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OLYMPICS? FIRST, SMALL GOALS

Jim Paek, a two-time Stanley Cup winner with Pittsburgh, coaches the South Korean men’s national team and directs the nation’s hockey program. Credit Adam Bird for The New York Times

August 14, 2014

by Jeff Z. Klein – nytimes.com
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In the 1990s, Jim Paek harbored an unusual wish for a hockey player who had grown up in suburban Toronto; played in Oshawa, Ontario, and Muskegon, Mich.; and won two Stanley Cups with the Pittsburgh Penguins.

“It was always a dream of mine to be part of the Korean national team,” he said.

Last month, Paek, 47, was named the coach of the South Korea men’s national team and the director of the country’s hockey program. The job comes with enormous responsibility and no great chance of success. South Korea will host the 2018 Winter Olympics, but its men’s team is ranked 23rd among the 49 hockey-playing countries and may face a daunting road to qualify for the 12-team Olympic tournament.

“I believe in the process,” Paek said by phone from his home in Grand Rapids, Mich. “It’d be great to say, ‘Yeah, we’d like to move up into the top 16 in the world first, and hopefully make the Olympics.’ But if it’s not the Olympics, so be it. What’s important is that we’re competitive and improve every day.”

Paek is starting almost from scratch. There are only 2,100 registered hockey players in South Korea, including just 120 adult males. (The United States has 138,000 adult male players.)

Although South Korea has had impressive success at recent Winter Games — 26 gold medals since 1992, 21 in short-track speedskating — it has never qualified for Olympic hockey.

“The 2018 Olympics is only one part of my job,” Paek said. “A big part is to build hockey in Korea from the grass roots up, to look 10, 20 years down the road, where we can develop and grow as a hockey nation. About 1,400 of our players are kids — how do we develop those kids?”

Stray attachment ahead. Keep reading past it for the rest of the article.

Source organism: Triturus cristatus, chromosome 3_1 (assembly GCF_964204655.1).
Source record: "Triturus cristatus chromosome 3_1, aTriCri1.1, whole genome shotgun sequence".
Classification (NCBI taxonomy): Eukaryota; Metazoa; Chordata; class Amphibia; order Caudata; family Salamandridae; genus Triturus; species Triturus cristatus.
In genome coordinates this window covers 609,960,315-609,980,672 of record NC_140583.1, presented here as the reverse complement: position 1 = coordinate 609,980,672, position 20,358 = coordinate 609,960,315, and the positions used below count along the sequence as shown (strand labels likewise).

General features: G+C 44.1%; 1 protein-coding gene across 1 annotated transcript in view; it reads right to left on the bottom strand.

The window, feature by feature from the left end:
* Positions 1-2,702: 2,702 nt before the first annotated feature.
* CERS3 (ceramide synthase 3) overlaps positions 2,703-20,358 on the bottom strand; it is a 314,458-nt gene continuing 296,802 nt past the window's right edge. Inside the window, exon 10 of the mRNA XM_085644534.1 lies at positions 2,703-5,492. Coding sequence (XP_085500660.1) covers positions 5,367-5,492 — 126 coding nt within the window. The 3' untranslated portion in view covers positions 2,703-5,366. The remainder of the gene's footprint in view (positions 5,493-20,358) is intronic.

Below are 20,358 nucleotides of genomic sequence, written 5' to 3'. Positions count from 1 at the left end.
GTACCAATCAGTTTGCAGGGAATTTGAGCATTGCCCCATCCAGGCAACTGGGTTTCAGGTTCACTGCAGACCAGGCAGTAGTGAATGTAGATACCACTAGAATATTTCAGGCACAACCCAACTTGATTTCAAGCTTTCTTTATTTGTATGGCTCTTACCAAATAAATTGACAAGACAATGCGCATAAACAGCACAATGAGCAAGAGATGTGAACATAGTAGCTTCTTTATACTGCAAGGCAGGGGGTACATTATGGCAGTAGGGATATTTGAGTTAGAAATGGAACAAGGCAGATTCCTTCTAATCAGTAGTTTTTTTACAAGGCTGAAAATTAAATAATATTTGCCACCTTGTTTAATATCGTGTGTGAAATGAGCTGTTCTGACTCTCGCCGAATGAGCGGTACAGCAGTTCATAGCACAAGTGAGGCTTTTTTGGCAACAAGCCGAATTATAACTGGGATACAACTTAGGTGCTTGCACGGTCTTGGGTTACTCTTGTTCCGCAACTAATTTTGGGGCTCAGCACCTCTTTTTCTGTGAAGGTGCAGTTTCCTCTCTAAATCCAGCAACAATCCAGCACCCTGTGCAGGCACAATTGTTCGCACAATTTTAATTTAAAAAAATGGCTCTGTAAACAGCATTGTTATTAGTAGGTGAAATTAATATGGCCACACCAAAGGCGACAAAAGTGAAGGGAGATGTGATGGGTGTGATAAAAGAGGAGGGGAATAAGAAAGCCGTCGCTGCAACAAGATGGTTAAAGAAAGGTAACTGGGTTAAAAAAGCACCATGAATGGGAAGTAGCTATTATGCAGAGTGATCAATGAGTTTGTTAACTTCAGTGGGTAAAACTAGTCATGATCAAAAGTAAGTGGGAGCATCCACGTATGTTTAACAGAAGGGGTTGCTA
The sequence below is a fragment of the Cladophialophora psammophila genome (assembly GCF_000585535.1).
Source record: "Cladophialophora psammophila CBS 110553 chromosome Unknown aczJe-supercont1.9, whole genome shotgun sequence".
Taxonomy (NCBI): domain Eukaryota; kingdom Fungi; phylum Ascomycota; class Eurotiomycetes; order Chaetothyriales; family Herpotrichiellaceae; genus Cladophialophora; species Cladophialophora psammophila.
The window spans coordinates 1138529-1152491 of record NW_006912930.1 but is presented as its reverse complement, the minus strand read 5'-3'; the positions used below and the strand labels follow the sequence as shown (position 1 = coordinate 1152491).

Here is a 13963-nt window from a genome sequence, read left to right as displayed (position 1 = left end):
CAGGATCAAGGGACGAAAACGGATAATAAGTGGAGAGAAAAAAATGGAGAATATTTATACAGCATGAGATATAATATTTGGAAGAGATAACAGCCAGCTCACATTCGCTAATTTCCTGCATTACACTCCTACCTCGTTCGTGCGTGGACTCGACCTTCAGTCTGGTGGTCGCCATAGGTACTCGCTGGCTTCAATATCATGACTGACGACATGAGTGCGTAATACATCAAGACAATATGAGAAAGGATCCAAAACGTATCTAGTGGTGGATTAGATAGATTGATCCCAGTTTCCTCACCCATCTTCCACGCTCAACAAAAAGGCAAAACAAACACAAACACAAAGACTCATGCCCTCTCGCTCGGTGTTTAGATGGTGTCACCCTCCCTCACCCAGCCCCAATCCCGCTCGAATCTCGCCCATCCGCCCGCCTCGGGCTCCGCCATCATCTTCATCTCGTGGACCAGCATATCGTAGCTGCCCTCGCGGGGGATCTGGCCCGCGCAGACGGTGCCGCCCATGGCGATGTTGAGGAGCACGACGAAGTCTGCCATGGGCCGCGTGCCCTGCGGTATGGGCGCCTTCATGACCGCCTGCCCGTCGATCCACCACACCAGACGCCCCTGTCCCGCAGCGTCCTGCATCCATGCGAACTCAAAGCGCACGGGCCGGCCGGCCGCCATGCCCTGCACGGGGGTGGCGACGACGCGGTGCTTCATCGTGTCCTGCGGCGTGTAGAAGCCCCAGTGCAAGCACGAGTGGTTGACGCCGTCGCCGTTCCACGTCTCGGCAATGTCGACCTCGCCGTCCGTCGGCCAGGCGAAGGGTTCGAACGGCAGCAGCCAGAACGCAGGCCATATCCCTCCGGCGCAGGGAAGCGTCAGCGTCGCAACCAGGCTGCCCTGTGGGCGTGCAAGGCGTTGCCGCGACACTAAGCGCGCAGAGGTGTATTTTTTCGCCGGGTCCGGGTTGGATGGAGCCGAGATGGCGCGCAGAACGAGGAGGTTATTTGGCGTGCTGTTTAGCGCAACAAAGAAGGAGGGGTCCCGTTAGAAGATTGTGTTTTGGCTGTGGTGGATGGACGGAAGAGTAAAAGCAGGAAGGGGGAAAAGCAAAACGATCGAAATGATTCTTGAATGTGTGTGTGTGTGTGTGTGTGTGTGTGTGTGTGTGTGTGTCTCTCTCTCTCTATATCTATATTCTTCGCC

If Paek is to lead Korean hockey on a long, winding journey, he is well prepared for it.

Born in Seoul, he immigrated with his family to Canada when he was 1. He came up through the competitive hockey ranks in suburban Toronto, thrived in the Ontario Hockey League with the Oshawa Generals and was drafted as a defenseman by the Penguins.

“Growing up, I never had any fellow Korean, Japanese, Chinese players,” Paek said. “There were different cultures, but Asians? I can’t even think of one growing up.”

Paek said he did not face a lot of “racial stuff” at the rink, although there was some.

“I tried to beat everybody up, but that just wasn’t working out,” he said. “As you grow up, you mature. You realize that the more you think about it, the more it’ll bother you. So I came to look at it as, ‘It hurts more when you degrade my playing, not who I am.’ ”

In October 1990, Paek, believed to be the first Korean player to appear in the N.H.L., made his league debut, and he won the Cup with the Penguins in 1991 and ’92. He played in the N.H.L. through 1994-95 and retired as a player in 2003.

Afterward he became a coach and was an assistant with the Detroit Red Wings’ affiliate in Grand Rapids for nine years until taking the South Korea job last month.

Despite Paek’s successful career, he joked that he was the black sheep of his family. One sister is a gynecologist, the other is a lawyer for a hospital, and his brother works for a pharmaceutical company.

“My dad was a doctor in Korea,” he said. “At that time Korea was still under martial law; it was a tough place to live, I guess. We immigrated to Canada because he had an opportunity to work at the Hospital for Sick Children in Toronto, and to give his family a better life.”

But Paek’s father could not work as a doctor in Canada without going back to school to be relicensed.